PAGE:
EU Demands More UK Brexit Clarity Before Approving Trade Talks
Top European Union officials teamed up on Tuesday to send UK Prime Minister Theresa May a blunt message: do more to flesh out Britain’s Brexit positions or put off trade talks for even longer.
European Commission President Jean-Claude Juncker and the EU’s chief Brexit negotiator, Michel Barnier, used a hearing in the European Parliament on Tuesday to all but extinguish any lingering hope that May might be given approval at an EU summit later this month to start negotiating the two sides’ future relationship.
“We cannot talk about the future without any real clarity,” Juncker told EU lawmakers in Strasbourg, France. “The prime minister’s speech in Florence was conciliatory, but speeches are not negotiation positions.”
With the UK’s departure from the EU now 18 months away, officials have yet to come to an agreement even on the priority separation issues, let alone what a post-Brexit future will look like. While the prime minister’s speech in Italy, last month started to break through the deadlock, EU officials say they are still in the dark about many details on where the UK might be willing to compromise.
The hearing in Strasbourg precedes a vote by EU lawmakers on a resolution reiterating that “sufficient progress,” necessary for the start of trade talks, hasn’t yet been made. While the Parliament doesn’t have a formal say in that decision, it does have a veto over the entire Brexit deal at the end of the process, meaning that EU lawmakers’ views on the issue can’t be ignored.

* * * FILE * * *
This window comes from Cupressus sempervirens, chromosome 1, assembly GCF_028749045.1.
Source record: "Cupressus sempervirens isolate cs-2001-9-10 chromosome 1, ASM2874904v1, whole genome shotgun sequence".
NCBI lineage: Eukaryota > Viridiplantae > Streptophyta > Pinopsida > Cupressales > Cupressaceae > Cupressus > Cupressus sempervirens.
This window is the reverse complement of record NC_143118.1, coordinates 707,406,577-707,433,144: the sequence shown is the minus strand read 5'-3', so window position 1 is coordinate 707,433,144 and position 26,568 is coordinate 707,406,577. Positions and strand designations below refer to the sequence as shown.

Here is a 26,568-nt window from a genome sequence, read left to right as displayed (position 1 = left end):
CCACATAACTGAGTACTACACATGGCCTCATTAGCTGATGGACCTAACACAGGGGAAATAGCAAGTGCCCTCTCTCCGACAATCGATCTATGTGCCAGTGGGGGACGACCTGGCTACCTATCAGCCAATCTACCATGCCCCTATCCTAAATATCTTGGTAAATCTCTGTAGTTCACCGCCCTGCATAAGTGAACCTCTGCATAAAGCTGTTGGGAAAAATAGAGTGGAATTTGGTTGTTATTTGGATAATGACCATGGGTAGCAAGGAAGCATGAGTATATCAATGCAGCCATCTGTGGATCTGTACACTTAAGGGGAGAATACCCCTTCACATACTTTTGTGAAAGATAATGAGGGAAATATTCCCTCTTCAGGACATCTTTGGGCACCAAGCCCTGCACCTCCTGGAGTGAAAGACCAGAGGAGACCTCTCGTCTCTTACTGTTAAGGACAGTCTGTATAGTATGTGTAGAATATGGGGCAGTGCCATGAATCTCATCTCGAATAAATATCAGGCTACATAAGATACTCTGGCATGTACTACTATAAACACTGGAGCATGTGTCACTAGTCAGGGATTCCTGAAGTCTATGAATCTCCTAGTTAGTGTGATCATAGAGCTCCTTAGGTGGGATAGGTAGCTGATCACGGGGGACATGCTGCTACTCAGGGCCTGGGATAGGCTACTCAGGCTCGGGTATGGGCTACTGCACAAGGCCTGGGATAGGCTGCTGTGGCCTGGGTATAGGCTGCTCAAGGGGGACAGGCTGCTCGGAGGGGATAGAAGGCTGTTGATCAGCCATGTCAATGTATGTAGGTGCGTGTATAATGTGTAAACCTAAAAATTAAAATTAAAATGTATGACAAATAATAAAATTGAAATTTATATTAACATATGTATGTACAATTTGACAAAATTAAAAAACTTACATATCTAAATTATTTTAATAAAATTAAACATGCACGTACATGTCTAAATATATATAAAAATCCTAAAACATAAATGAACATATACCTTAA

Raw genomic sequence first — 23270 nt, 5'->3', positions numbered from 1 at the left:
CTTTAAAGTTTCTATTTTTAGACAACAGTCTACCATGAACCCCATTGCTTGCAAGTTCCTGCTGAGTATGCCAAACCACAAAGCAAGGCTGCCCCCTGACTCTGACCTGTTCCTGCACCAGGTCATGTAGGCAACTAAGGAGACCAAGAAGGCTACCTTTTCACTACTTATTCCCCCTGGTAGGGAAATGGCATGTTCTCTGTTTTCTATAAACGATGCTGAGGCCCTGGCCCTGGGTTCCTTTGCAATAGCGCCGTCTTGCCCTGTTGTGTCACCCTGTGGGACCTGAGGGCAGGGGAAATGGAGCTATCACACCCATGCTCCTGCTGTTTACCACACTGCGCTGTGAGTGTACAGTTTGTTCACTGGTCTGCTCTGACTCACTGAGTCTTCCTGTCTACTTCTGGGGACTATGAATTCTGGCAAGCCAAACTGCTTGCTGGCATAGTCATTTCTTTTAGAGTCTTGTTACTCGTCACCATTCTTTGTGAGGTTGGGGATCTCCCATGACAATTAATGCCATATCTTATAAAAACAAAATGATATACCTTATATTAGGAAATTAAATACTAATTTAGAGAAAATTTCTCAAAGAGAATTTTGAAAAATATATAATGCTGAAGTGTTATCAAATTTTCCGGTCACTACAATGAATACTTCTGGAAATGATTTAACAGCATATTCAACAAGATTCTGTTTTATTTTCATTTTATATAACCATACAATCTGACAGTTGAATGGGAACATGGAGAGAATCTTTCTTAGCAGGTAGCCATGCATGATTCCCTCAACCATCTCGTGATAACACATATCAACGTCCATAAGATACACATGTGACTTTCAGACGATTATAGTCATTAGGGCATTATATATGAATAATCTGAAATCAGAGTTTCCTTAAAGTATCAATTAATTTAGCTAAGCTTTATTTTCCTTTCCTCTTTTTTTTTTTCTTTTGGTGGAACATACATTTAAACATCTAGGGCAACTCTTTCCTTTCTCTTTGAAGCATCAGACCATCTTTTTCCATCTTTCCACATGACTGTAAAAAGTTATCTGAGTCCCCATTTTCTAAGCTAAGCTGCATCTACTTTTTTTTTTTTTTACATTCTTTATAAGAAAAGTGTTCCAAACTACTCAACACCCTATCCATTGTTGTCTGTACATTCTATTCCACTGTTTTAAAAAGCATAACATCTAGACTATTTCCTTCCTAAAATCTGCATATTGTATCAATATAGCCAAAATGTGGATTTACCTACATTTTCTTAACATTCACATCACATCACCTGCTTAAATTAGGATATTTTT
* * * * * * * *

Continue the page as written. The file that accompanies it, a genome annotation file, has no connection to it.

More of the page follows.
Barnier, speaking in the same hearing, said “some clarifications” were still needed from the UK about its offer on protecting the rights of EU citizens in the UK and the role of the European Court of Justice.
“We need a consistent interpretation of the agreement on both sides of the Channel, that only the European Court of Justice can guarantee,” Barnier said. “We need to have a direct application of the withdrawal agreement.”
Negotiations between UK and EU officials resume in Brussels next week before the summit on October 19-20. If leaders refuse to endorse the start of discussions on a future relationship and a transitional arrangement, the UK may have to wait until the next summit in December. The UK will leave the EU in March 2019 with or without a deal.
Britain has made “considerable progress” in the negotiations so far and “the focus of the government is on the upcoming negotiating round,” a spokesperson for the UK’s Brexit department said in an emailed statement.
The Strasbourg debate came on the same day as leading members of the British government are due to give speeches at the Conservative Party annual conference in Manchester. European lawmakers highlighted disagreements between ministers, such as Chancellor of Exchequer Philip Hammond, Trade Secretary Liam Fox and Foreign Secretary Boris Johnson.
“If you are at the other side of the negotiation table, there is a lack of clarity, there is even disunity,” said Guy Verhoftstadt, a former Belgian prime minister who is the European Parliament’s Brexit coordinator. “There are oppositions between Hammond and Fox. There are oppositions - and divisions, I should say - between Johnson and May. It’s difficult to make sufficient progress.”
In Manchester, Johnson insisted he was behind “every syllable” of May’s Brexit plan. He’s been criticized by his own party after straying from the prime minister’s position to set out his own series of Brexit “red lines.”
Manfred Weber, head of the largest group in the European Parliament and an ally of German Chancellor Angela Merkel, went as far as to say that May should fire Johnson.
“Theresa May, please don’t put your party first, put please Britain first,” he said. “Please sack Johnson because we need a clear answer who is responsible for the British position.”
The Parliament’s draft resolution includes a series of demands, including full European Court of Justice jurisdiction during a potential transition period, and over the withdrawal agreement.
The debate prompted Nigel Farage, the leading Brexit supporter who sits in the European Parliament, to say: “Thank God we’re leaving.”